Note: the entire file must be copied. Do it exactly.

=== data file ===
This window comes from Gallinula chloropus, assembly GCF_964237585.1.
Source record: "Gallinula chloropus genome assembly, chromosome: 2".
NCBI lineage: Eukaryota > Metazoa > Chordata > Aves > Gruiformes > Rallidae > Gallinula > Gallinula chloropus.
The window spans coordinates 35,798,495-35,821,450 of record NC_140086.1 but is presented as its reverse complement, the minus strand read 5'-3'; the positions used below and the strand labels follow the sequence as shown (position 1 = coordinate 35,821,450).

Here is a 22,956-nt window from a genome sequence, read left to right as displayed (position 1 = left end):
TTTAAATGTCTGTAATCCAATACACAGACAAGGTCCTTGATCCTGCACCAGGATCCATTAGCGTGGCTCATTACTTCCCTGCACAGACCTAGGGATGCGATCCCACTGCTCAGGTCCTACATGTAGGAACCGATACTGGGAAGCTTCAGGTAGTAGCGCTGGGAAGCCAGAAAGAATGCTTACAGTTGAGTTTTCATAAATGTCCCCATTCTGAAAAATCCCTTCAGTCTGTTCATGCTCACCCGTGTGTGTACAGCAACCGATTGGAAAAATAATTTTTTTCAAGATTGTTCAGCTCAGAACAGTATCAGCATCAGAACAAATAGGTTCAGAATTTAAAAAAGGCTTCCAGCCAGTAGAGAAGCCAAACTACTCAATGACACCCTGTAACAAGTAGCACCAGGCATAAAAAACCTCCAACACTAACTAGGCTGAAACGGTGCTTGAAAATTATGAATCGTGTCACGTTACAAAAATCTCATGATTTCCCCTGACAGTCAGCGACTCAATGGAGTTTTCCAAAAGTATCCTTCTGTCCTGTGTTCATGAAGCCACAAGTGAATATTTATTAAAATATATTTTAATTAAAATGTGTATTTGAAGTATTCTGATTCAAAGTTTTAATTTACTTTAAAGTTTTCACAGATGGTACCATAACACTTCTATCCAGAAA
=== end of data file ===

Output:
This window comes from Gallinula chloropus, assembly GCF_964237585.1.
Source record: "Gallinula chloropus genome assembly, chromosome: 2".
NCBI lineage: Eukaryota > Metazoa > Chordata > Aves > Gruiformes > Rallidae > Gallinula > Gallinula chloropus.
The window spans coordinates 35,798,495-35,821,450 of record NC_140086.1 but is presented as its reverse complement, the minus strand read 5'-3'; the positions used below and the strand labels follow the sequence as shown (position 1 = coordinate 35,821,450).

Here is a 22,956-nt window from a genome sequence, read left to right as displayed (position 1 = left end):
TTTAAATGTCTGTAATCCAATACACAGACAAGGTCCTTGATCCTGCACCAGGATCCATTAGCGTGGCTCATTACTTCCCTGCACAGACCTAGGGATGCGATCCCACTGCTCAGGTCCTACATGTAGGAACCGATACTGGGAAGCTTCAGGTAGTAGCGCTGGGAAGCCAGAAAGAATGCTTACAGTTGAGTTTTCATAAATGTCCCCATTCTGAAAAATCCCTTCAGTCTGTTCATGCTCACCCGTGTGTGTACAGCAACCGATTGGAAAAATAATTTTTTTCAAGATTGTTCAGCTCAGAACAGTATCAGCATCAGAACAAATAGGTTCAGAATTTAAAAAAGGCTTCCAGCCAGTAGAGAAGCCAAACTACTCAATGACACCCTGTAACAAGTAGCACCAGGCATAAAAAACCTCCAACACTAACTAGGCTGAAACGGTGCTTGAAAATTATGAATCGTGTCACGTTACAAAAATCTCATGATTTCCCCTGACAGTCAGCGACTCAATGGAGTTTTCCAAAAGTATCCTTCTGTCCTGTGTTCATGAAGCCACAAGTGAATATTTATTAAAATATATTTTAATTAAAATGTGTATTTGAAGTATTCTGATTCAAAGTTTTAATTTACTTTAAAGTTTTCACAGATGGTACCATAACACTTCTATCCAGAAA